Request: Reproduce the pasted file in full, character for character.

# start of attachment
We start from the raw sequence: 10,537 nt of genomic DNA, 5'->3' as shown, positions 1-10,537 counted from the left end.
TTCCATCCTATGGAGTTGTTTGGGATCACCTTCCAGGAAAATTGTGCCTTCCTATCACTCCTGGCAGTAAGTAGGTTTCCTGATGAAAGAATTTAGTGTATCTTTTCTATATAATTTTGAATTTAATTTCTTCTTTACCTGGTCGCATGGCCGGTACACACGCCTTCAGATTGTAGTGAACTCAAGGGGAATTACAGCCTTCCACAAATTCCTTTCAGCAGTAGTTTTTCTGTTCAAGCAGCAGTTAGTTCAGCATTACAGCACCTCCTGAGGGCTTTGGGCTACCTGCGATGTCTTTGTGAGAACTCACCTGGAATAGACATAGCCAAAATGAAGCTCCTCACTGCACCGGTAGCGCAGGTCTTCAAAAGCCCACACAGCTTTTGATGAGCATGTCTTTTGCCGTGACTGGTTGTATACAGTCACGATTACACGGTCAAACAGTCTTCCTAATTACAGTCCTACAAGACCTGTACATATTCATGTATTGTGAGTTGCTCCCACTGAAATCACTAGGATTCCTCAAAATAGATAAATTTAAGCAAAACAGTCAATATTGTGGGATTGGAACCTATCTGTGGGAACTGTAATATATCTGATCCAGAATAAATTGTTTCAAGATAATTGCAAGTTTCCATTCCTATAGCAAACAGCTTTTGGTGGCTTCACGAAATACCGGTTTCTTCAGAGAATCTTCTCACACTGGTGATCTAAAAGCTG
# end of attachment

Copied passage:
We start from the raw sequence: 10,537 nt of genomic DNA, 5'->3' as shown, positions 1-10,537 counted from the left end.
TTCCATCCTATGGAGTTGTTTGGGATCACCTTCCAGGAAAATTGTGCCTTCCTATCACTCCTGGCAGTAAGTAGGTTTCCTGATGAAAGAATTTAGTGTATCTTTTCTATATAATTTTGAATTTAATTTCTTCTTTACCTGGTCGCATGGCCGGTACACACGCCTTCAGATTGTAGTGAACTCAAGGGGAATTACAGCCTTCCACAAATTCCTTTCAGCAGTAGTTTTTCTGTTCAAGCAGCAGTTAGTTCAGCATTACAGCACCTCCTGAGGGCTTTGGGCTACCTGCGATGTCTTTGTGAGAACTCACCTGGAATAGACATAGCCAAAATGAAGCTCCTCACTGCACCGGTAGCGCAGGTCTTCAAAAGCCCACACAGCTTTTGATGAGCATGTCTTTTGCCGTGACTGGTTGTATACAGTCACGATTACACGGTCAAACAGTCTTCCTAATTACAGTCCTACAAGACCTGTACATATTCATGTATTGTGAGTTGCTCCCACTGAAATCACTAGGATTCCTCAAAATAGATAAATTTAAGCAAAACAGTCAATATTGTGGGATTGGAACCTATCTGTGGGAACTGTAATATATCTGATCCAGAATAAATTGTTTCAAGATAATTGCAAGTTTCCATTCCTATAGCAAACAGCTTTTGGTGGCTTCACGAAATACCGGTTTCTTCAGAGAATCTTCTCACACTGGTGATCTAAAAGCTG